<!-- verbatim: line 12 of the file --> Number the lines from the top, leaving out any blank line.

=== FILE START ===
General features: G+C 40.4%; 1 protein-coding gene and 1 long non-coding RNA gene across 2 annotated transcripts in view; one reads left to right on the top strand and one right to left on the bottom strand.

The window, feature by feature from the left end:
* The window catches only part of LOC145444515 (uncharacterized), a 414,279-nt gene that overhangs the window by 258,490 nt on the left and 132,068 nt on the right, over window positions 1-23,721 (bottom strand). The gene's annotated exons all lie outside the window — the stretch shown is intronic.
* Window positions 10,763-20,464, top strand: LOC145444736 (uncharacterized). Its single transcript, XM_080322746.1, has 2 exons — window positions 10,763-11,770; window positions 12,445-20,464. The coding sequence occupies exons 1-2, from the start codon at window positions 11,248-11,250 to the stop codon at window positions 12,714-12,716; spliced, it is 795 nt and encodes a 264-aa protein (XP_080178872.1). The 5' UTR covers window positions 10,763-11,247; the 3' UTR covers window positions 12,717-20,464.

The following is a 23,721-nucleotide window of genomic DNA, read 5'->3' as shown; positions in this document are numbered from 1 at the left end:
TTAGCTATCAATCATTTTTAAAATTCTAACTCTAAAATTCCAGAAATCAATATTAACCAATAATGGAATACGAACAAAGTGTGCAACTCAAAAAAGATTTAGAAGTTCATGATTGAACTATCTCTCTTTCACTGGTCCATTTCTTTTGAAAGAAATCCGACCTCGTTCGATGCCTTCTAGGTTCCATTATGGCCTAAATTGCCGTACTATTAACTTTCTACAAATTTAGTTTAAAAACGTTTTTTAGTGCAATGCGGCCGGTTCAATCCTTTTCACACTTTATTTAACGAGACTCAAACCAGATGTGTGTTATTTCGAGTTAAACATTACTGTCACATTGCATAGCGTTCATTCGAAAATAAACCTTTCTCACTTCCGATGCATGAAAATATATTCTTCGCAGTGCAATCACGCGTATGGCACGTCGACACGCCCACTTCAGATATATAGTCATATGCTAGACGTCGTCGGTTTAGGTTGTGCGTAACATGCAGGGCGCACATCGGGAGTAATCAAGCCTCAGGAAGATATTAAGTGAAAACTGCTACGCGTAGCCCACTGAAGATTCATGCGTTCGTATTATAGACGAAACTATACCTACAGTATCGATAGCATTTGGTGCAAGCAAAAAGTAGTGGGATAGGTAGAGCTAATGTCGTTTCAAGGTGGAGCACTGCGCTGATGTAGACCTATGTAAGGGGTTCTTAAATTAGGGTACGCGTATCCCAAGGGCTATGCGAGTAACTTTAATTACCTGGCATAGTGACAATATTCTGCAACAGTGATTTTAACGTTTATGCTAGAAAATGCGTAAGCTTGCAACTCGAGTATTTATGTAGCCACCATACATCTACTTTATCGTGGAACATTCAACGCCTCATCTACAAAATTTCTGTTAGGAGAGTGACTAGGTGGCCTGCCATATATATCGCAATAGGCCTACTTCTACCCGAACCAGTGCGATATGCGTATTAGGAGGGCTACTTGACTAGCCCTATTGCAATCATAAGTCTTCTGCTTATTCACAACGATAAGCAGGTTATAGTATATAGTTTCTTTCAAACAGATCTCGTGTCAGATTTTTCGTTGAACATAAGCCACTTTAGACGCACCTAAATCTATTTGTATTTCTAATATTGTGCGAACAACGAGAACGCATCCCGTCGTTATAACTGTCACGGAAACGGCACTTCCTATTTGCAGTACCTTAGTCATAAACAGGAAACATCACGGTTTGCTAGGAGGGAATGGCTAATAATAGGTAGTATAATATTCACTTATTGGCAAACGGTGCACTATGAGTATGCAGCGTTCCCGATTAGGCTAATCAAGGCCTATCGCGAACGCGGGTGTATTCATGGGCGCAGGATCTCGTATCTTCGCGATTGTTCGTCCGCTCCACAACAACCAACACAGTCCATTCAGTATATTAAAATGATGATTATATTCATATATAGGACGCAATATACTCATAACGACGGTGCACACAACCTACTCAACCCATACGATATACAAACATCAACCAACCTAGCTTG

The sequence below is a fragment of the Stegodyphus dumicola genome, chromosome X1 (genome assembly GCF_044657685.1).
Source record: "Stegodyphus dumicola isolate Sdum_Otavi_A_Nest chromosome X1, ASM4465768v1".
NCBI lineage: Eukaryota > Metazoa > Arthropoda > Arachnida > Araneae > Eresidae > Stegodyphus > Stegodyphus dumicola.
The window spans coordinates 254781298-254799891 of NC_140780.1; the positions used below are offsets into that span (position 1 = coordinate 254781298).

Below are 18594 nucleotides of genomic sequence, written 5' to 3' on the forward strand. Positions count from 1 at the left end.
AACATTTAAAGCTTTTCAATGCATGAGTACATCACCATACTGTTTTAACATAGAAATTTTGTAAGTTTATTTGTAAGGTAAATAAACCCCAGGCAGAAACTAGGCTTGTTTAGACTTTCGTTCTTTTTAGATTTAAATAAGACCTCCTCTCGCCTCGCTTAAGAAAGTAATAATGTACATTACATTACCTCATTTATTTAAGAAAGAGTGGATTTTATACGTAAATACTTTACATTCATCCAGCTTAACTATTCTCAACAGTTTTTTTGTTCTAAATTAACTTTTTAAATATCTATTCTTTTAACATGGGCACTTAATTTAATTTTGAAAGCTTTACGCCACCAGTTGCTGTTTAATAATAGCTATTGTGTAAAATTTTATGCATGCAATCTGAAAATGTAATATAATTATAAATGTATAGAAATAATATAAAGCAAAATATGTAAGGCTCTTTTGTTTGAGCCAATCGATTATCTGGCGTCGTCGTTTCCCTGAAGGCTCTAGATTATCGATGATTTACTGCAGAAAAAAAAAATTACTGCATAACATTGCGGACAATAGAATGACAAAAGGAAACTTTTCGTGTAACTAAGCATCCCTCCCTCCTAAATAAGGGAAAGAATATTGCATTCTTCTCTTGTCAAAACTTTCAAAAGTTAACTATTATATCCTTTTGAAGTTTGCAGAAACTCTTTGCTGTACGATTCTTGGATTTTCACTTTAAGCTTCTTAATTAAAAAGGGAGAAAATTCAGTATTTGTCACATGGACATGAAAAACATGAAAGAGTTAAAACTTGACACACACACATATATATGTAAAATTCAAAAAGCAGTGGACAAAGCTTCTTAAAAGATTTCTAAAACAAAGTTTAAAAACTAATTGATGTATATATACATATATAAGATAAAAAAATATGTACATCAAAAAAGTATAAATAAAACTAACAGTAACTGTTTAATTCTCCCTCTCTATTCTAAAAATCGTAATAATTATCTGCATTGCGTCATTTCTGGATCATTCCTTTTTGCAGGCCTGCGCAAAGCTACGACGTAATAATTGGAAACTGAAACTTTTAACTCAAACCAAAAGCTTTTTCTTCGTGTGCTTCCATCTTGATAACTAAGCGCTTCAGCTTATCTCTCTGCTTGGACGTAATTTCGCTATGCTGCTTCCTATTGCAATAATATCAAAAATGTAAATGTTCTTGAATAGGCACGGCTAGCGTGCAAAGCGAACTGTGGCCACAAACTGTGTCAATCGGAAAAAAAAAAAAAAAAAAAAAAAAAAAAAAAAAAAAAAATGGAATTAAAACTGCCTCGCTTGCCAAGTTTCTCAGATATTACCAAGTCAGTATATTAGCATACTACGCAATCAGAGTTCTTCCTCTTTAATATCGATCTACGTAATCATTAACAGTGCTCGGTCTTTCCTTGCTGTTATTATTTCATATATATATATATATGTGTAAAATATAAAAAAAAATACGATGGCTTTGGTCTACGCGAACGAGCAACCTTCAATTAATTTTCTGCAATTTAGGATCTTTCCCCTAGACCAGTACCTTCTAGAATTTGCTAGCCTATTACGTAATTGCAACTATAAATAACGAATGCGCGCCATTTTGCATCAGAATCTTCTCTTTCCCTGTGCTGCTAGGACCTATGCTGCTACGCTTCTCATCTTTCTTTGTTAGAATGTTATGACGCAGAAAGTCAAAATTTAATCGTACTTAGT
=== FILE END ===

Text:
AACATTTAAAGCTTTTCAATGCATGAGTACATCACCATACTGTTTTAACATAGAAATTTTGTAAGTTTATTTGTAAGGTAAATAAACCCCAGGCAGAAACTAGGCTTGTTTAGACTTTCGTTCTTTTTAGATTTAAATAAGACCTCCTCTCGCCTCGCTTAAGAAAGTAATAATGTACATTACATTACCTCATTTATTTAAGAAAGAGTGGATTTTATACGTAAATACTTTACATTCATCCAGCTTAACTATTCTCAACAGTTTTTTTGTTCTAAATTAACTTTTTAAATATCTATTCTTTTAACATGGGCACTTAATTTAATTTTGAAAGCTTTACGCCACCAGTTGCTGTTTAATAATAGCTATTGTGTAAAATTTTATGCATGCAATCTGAAAATGTAATATAATTATAAATGTATAGAAATAATATAAAGCAAAATATGTAAGGCTCTTTTGTTTGAGCCAATCGATTATCTGGCGTCGTCGTTTCCCTGAAGGCTCTAGATTATCGATGATTTACTGCAGAAAAAAAAAATTACTGCATAACATTGCGGACAATAGAATGACAAAAGGAAACTTTTCGTGTAACTAAGCATCCCTCCCTCCTAAATAAGGGAAAGAATATTGCATTCTTCTCTTGTCAAAACTTTCAAAAGTTAACTATTATATCCTTTTGAAGTTTGCAGAAACTCTTTGCTGTACGATTCTTGGATTTTCACTTTAAGCTTCTTAATTAAAAAGGGAGAAAATTCAGTATTTGTCACATGGACATGAAAAACATGAAAGAGTTAAAACTTGACACACACACATATATATGTAAAATTCAAAAAGCAGTGGACAAAGCTTCTTAAAAGATTTCTAAAACAAAGTTTAAAAACTAATTGATGTATATATACATATATAAGATAAAAAAATATGTACATCAAAAAAGTATAAATAAAACTAACAGTAACTGTTTAATTCTCCCTCTCTATTCTAAAAATCGTAATAATTATCTGCATTGCGTCATTTCTGGATCATTCCTTTTTGCAGGCCTGCGCAAAGCTACGACGTAATAATTGGAAACTGAAACTTTTAACTCAAACCAAAAGCTTTTTCTTCGTGTGCTTCCATCTTGATAACTAAGCGCTTCAGCTTATCTCTCTGCTTGGACGTAATTTCGCTATGCTGCTTCCTATTGCAATAATATCAAAAATGTAAATGTTCTTGAATAGGCACGGCTAGCGTGCAAAGCGAACTGTGGCCACAAACTGTGTCAATCGGAAAAAAAAAAAAAAAAAAAAAAAAAAAAAAAAAAAAAAATGGAATTAAAACTGCCTCGCTTGCCAAGTTTCTCAGATATTACCAAGTCAGTATATTAGCATACTACGCAATCAGAGTTCTTCCTCTTTAATATCGATCTACGTAATCATTAACAGTGCTCGGTCTTTCCTTGCTGTTATTATTTCATATATATATATATATGTGTAAAATATAAAAAAAAATACGATGGCTTTGGTCTACGCGAACGAGCAACCTTCAATTAATTTTCTGCAATTTAGGATCTTTCCCCTAGACCAGTACCTTCTAGAATTTGCTAGCCTATTACGTAATTGCAACTATAAATAACGAATGCGCGCCATTTTGCATCAGAATCTTCTCTTTCCCTGTGCTGCTAGGACCTATGCTGCTACGCTTCTCATCTTTCTTTGTTAGAATGTTATGACGCAGAAAGTCAAAATTTAATCGTACTTAGT